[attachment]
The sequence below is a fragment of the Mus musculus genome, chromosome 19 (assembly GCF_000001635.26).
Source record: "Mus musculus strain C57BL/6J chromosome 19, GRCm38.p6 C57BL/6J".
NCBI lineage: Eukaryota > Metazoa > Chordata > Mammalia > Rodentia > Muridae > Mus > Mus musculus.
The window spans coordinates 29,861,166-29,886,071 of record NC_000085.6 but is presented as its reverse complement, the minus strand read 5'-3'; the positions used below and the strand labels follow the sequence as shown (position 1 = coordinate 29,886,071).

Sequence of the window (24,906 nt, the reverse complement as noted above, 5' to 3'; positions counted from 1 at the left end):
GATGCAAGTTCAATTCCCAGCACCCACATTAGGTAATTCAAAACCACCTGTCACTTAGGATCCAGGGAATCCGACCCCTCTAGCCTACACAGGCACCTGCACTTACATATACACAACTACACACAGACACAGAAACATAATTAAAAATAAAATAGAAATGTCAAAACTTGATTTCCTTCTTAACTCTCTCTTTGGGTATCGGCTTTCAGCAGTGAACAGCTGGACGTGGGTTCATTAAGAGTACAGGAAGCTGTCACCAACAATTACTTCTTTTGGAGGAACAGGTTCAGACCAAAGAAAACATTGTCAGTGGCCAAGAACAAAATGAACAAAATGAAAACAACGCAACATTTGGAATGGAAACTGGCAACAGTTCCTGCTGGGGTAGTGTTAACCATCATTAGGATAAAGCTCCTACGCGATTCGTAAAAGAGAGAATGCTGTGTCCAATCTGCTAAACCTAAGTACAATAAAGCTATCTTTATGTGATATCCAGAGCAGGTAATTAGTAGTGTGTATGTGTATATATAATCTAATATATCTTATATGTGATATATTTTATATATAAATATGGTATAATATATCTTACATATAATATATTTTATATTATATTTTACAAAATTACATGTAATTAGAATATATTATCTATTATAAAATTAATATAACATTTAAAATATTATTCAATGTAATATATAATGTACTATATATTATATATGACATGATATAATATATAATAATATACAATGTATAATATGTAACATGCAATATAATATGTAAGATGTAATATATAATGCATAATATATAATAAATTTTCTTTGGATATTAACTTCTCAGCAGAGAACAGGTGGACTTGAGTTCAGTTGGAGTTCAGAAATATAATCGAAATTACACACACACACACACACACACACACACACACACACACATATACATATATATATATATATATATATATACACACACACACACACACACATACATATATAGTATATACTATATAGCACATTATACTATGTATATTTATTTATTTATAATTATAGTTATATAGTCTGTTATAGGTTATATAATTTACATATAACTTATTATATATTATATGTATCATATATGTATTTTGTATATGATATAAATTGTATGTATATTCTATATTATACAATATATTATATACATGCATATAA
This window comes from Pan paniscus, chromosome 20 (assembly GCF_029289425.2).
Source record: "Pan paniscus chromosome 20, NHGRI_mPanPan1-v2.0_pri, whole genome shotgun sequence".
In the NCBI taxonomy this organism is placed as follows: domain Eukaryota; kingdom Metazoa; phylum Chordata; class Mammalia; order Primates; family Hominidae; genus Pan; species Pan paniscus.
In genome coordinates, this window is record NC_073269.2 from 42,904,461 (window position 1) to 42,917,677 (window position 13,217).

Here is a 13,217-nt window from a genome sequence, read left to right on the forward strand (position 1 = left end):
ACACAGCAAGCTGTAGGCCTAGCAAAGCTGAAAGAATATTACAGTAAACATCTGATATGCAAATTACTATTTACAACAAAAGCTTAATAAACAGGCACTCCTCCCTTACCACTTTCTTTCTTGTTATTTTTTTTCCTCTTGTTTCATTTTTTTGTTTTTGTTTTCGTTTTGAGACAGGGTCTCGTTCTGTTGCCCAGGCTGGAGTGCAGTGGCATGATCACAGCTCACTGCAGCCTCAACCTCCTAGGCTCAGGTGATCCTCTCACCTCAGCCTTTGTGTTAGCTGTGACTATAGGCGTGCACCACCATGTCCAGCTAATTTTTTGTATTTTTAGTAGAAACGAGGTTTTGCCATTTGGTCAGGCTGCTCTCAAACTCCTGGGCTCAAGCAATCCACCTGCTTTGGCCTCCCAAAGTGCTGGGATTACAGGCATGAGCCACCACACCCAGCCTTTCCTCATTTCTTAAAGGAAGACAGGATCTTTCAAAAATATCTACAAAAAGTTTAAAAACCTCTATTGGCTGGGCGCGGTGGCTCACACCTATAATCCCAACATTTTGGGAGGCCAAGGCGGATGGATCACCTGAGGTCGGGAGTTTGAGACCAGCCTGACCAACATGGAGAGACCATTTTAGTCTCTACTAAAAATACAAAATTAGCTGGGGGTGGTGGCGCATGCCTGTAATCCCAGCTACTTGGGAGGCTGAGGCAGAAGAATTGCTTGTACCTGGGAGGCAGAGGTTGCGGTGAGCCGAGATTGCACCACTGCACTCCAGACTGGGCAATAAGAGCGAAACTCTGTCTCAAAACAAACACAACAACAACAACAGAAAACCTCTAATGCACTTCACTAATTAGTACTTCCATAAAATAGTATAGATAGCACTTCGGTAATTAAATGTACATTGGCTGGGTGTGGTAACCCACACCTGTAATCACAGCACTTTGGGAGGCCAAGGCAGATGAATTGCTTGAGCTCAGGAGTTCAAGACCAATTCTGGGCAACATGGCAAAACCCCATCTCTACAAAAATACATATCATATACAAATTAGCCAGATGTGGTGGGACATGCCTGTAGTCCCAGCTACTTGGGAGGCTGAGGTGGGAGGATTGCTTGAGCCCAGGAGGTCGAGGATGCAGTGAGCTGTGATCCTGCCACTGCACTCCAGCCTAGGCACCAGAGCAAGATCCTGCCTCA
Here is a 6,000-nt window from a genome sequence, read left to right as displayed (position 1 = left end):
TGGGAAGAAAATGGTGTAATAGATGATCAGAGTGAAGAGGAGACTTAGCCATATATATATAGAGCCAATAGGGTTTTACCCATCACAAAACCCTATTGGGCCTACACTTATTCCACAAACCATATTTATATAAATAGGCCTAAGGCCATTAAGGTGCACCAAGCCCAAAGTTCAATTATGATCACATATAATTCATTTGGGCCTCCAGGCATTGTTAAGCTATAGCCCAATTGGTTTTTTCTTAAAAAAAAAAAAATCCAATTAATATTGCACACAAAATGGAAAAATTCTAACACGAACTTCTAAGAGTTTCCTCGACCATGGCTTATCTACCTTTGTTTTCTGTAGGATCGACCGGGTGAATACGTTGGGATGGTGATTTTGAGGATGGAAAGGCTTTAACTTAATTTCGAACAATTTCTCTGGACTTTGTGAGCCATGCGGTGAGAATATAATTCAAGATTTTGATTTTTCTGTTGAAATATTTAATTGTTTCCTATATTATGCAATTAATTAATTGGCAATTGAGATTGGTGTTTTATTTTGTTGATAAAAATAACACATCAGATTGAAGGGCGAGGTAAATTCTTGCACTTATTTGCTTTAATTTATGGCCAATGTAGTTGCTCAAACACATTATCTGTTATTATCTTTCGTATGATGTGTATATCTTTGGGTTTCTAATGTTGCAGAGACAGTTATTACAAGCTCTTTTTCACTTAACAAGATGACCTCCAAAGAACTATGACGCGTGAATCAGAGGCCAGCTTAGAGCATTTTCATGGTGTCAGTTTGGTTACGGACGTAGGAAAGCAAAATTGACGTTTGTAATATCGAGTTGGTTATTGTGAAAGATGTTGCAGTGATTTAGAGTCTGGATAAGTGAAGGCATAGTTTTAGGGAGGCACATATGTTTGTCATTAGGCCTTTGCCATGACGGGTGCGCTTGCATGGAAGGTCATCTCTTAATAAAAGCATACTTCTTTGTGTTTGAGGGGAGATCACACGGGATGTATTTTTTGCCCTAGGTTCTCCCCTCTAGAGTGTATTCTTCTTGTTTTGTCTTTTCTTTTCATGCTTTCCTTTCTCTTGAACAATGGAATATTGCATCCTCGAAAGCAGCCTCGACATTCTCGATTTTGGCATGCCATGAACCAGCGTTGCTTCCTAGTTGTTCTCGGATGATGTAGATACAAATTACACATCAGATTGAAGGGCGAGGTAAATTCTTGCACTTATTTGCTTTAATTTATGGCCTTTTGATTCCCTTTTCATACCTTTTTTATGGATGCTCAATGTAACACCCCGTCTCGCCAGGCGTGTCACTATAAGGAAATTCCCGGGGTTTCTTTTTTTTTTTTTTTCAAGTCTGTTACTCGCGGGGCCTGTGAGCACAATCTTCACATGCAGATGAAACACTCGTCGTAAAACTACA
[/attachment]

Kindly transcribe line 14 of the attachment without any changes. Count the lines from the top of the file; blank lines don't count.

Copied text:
TGGGAAGAAAATGGTGTAATAGATGATCAGAGTGAAGAGGAGACTTAGCCATATATATATAGAGCCAATAGGGTTTTACCCATCACAAAACCCTATTGGGCCTACACTTATTCCACAAACCATATTTATATAAATAGGCCTAAGGCCATTAAGGTGCACCAAGCCCAAAGTTCAATTATGATCACATATAATTCATTTGGGCCTCCAGGCATTGTTAAGCTATAGCCCAATTGGTTTTTTCTTAAAAAAAAAAAAATCCAATTAATATTGCACACAAAATGGAAAAATTCTAACACGAACTTCTAAGAGTTTCCTCGACCATGGCTTATCTACCTTTGTTTTCTGTAGGATCGACCGGGTGAATACGTTGGGATGGTGATTTTGAGGATGGAAAGGCTTTAACTTAATTTCGAACAATTTCTCTGGACTTTGTGAGCCATGCGGTGAGAATATAATTCAAGATTTTGATTTTTCTGTTGAAATATTTAATTGTTTCCTATATTATGCAATTAATTAATTGGCAATTGAGATTGGTGTTTTATTTTGTTGATAAAAATAACACATCAGATTGAAGGGCGAGGTAAATTCTTGCACTTATTTGCTTTAATTTATGGCCAATGTAGTTGCTCAAACACATTATCTGTTATTATCTTTCGTATGATGTGTATATCTTTGGGTTTCTAATGTTGCAGAGACAGTTATTACAAGCTCTTTTTCACTTAACAAGATGACCTCCAAAGAACTATGACGCGTGAATCAGAGGCCAGCTTAGAGCATTTTCATGGTGTCAGTTTGGTTACGGACGTAGGAAAGCAAAATTGACGTTTGTAATATCGAGTTGGTTATTGTGAAAGATGTTGCAGTGATTTAGAGTCTGGATAAGTGAAGGCATAGTTTTAGGGAGGCACATATGTTTGTCATTAGGCCTTTGCCATGACGGGTGCGCTTGCATGGAAGGTCATCTCTTAATAAAAGCATACTTCTTTGTGTTTGAGGGGAGATCACACGGGATGTATTTTTTGCCCTAGGTTCTCCCCTCTAGAGTGTATTCTTCTTGTTTTGTCTTTTCTTTTCATGCTTTCCTTTCTCTTGAACAATGGAATATTGCATCCTCGAAAGCAGCCTCGACATTCTCGATTTTGGCATGCCATGAACCAGCGTTGCTTCCTAGTTGTTCTCGGATGATGTAGATACAAATTACACATCAGATTGAAGGGCGAGGTAAATTCTTGCACTTATTTGCTTTAATTTATGGCCTTTTGATTCCCTTTTCATACCTTTTTTATGGATGCTCAATGTAACACCCCGTCTCGCCAGGCGTGTCACTATAAGGAAATTCCCGGGGTTTCTTTTTTTTTTTTTTTCAAGTCTGTTACTCGCGGGGCCTGTGAGCACAATCTTCACATGCAGATGAAACACTCGTCGTAAAACTACA